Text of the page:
A pattern of destruction befell my quiet abode a year ago when I brought home my pup, Jade. The toll hasn’t been too bad, though I’ve lost three of my favorite ball caps.
The most recent was the hardest. Destroyed was an orange hat that has been my favorite bird hunting headgear going on five years. It sported a Bozone beer label, which is my second favorite craft beer name in Montana.
Moose Drool will always be No. 1, in name at least.
The cap had faded to the point it no longer qualified as proper hunter orange, but since bird hunting generally does not require the 400 square inches big game hunters must wear, I had no plans for banishment.
I’m not above wearing distressed hunting gear. I prefer things that are a bit tattered. Unfortunately, when Jade decides a hat must die, she attacks by the bill, shredding it the way a velociraptor might a protoceratops’ juicy backstrap.
When she’s done with a hat, the bill looks like the wearer narrowly avoided a tragic wood chipper accident.
It’s not Jade’s fault, of course. Young dogs need space and exercise and get bored couch surfing. But we’re in a tough way right now. Our favorite place to run along the river is especially tick infested. The dogs are on flea/tick meds, but that doesn’t stop the evil arachnids from hitching a ride back to the house.
Hopefully, we’ll get a hard frost soon, sending those blood-sucking devils back to Hades, or wherever it is they overwinter.
We tried the dog park, which was good only because it’s fenced and Jade’s at the age she either needs somewhere fenced, or somewhere so big it doesn’t matter. Unfortunately, there’s a mean respiratory infection going around the park and both dogs picked it up.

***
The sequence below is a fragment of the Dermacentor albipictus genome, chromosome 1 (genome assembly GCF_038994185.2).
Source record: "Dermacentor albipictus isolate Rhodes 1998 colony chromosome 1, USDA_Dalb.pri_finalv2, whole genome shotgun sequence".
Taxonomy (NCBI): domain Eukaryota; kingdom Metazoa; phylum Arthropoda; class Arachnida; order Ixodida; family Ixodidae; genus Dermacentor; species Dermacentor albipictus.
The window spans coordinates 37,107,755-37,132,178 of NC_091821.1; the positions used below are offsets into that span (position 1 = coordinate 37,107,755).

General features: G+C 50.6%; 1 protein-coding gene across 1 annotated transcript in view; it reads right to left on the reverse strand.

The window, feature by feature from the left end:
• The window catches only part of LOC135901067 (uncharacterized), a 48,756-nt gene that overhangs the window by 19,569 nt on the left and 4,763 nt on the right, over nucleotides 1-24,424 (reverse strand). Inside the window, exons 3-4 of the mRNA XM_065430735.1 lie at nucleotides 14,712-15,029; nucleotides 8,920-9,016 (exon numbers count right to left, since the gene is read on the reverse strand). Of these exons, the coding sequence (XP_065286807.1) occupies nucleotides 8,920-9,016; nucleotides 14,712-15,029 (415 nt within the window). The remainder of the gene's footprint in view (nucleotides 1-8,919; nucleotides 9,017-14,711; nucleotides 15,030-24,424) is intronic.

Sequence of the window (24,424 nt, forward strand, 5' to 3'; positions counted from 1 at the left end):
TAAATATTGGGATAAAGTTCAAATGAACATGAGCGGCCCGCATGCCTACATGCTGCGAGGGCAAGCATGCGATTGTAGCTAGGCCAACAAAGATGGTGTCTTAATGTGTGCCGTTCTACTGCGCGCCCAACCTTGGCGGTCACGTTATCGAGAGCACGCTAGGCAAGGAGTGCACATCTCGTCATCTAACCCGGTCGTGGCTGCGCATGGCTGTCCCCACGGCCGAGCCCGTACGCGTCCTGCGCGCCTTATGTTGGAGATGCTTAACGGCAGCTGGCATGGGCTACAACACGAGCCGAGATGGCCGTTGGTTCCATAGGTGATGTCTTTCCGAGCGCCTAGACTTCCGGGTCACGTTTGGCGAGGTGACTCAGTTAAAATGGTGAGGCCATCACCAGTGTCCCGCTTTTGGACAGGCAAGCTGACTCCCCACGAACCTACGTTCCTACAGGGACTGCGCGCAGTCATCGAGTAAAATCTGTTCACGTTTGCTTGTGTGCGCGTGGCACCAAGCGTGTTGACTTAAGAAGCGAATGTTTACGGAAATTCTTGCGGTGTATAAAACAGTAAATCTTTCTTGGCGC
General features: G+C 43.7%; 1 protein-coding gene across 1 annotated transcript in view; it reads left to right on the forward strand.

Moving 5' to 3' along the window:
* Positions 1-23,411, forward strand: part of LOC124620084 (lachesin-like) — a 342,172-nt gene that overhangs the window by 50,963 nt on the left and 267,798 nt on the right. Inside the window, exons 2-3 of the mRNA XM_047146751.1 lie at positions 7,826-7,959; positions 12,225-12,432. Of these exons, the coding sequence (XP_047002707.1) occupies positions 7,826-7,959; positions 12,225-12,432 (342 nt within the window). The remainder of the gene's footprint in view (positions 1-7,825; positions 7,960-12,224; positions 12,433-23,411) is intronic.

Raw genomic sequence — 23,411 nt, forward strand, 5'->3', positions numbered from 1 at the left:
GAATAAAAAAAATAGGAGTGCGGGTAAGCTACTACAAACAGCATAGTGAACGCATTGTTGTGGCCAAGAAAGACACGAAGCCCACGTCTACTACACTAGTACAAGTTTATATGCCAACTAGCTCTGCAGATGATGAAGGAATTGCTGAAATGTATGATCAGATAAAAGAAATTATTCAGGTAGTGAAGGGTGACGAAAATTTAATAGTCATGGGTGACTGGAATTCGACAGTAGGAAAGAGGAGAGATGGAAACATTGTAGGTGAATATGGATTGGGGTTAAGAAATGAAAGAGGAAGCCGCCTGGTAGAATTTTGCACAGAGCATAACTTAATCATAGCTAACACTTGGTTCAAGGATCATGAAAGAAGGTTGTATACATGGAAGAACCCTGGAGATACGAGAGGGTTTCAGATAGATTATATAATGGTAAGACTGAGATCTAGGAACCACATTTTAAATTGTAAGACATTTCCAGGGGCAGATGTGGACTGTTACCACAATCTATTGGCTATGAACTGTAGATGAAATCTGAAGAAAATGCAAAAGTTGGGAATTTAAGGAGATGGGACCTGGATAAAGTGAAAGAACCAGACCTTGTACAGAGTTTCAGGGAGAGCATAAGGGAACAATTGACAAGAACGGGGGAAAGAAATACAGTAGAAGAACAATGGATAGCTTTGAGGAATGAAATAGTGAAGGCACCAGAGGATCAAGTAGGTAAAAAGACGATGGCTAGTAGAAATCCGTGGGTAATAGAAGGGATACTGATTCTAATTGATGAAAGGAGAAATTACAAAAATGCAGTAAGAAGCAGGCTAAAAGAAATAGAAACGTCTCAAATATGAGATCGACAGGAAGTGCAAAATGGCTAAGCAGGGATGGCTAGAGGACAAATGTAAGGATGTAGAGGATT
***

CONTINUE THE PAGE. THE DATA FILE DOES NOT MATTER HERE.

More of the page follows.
They were tired and listless for a spell while the antibiotics did their work, but my dogs are ready to roll again. I need a new exercise plan.
One option might be heading out on the plains for sharptail and Huns. Even better, maybe a return visit to the chukar grounds. All are open this time of year and the work would be good for the pup, but my older dog Doll can’t hunt in the heat anymore.
Just because she can’t go doesn’t mean she’s going to accept Jade and I hunting without her. I can imagine Doll’s disappointment, though fortunately, I don’t have to face it, yet.
This puppy chaos has come as a shock. My big dog aged out of her destructive puppy phase years ago. She’s so restrained I could leave my shoes out in the living room near the door, with complete faith they’d be intact when I needed them.
I keep my shoes closeted now. If I leave the door open, the puppy tries sneaking sneakers back out to the living room, where thankfully, she’s more easily caught. It’s lighter on my footwear bud-get that she doesn’t chew shoes in situ.
Doll did her share of chewing when she was young. I have an elk leather wallet I’ve used for decades. It’s developed a nice patina and molded precisely to the shape of my backside, but otherwise seems no worse for wear. Then I open it and see the bite marks and tattered hide from the morning she nosed it off the kitchen table and carried it to the backyard to kill.
After a frantic moment trying to remember where I’d left my wallet this time, I noticed the breadcrumb trail of licenses and credit cards leading out the doggy door. The breadcrumbs continued across the lawn to where Doll sat, wallet in mouth, head low and turned away, avoiding eye contact.
She knew it wasn’t hers to do in, but just couldn’t help herself.
Rob Breeding writes and blogs at www.mthookandbullet.com.
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